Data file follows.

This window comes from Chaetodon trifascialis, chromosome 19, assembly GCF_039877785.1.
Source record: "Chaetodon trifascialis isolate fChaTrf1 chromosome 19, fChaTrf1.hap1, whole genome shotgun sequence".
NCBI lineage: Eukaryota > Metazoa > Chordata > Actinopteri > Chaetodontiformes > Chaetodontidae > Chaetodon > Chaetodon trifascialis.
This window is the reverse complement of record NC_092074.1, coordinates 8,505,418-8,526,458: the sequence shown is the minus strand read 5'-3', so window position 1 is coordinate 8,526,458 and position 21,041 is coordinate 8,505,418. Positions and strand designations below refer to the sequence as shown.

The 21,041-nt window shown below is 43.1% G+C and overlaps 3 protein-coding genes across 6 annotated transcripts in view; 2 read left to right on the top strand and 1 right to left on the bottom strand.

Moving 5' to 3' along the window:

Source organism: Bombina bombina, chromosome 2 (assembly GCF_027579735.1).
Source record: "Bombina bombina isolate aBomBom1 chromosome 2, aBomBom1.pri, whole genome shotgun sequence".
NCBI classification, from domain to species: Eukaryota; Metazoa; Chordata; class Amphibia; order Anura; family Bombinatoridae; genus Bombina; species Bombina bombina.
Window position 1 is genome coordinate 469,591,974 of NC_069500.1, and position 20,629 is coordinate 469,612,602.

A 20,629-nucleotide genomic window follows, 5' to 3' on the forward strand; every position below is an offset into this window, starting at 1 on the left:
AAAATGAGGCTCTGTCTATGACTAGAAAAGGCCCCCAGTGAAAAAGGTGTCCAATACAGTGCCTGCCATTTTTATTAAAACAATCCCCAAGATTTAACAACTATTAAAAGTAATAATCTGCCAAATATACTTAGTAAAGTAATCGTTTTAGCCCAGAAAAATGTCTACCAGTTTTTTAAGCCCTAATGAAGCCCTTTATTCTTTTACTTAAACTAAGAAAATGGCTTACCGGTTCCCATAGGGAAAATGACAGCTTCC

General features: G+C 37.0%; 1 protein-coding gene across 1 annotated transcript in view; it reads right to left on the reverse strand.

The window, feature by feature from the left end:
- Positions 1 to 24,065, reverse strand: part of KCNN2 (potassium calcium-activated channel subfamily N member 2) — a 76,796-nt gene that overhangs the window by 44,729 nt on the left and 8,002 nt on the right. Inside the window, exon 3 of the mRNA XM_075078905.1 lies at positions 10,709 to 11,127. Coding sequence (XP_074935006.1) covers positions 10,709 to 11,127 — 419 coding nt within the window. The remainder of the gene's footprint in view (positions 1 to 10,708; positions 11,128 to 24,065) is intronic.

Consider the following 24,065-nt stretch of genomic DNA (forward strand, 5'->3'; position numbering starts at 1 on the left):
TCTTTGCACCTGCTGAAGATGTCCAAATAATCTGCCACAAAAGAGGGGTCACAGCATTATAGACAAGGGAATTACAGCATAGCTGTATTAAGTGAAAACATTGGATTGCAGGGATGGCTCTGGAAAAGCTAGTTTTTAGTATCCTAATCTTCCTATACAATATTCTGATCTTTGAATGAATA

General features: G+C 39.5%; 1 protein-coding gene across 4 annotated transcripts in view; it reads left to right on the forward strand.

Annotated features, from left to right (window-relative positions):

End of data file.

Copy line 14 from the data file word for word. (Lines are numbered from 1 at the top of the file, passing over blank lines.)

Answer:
The window, feature by feature from the left end: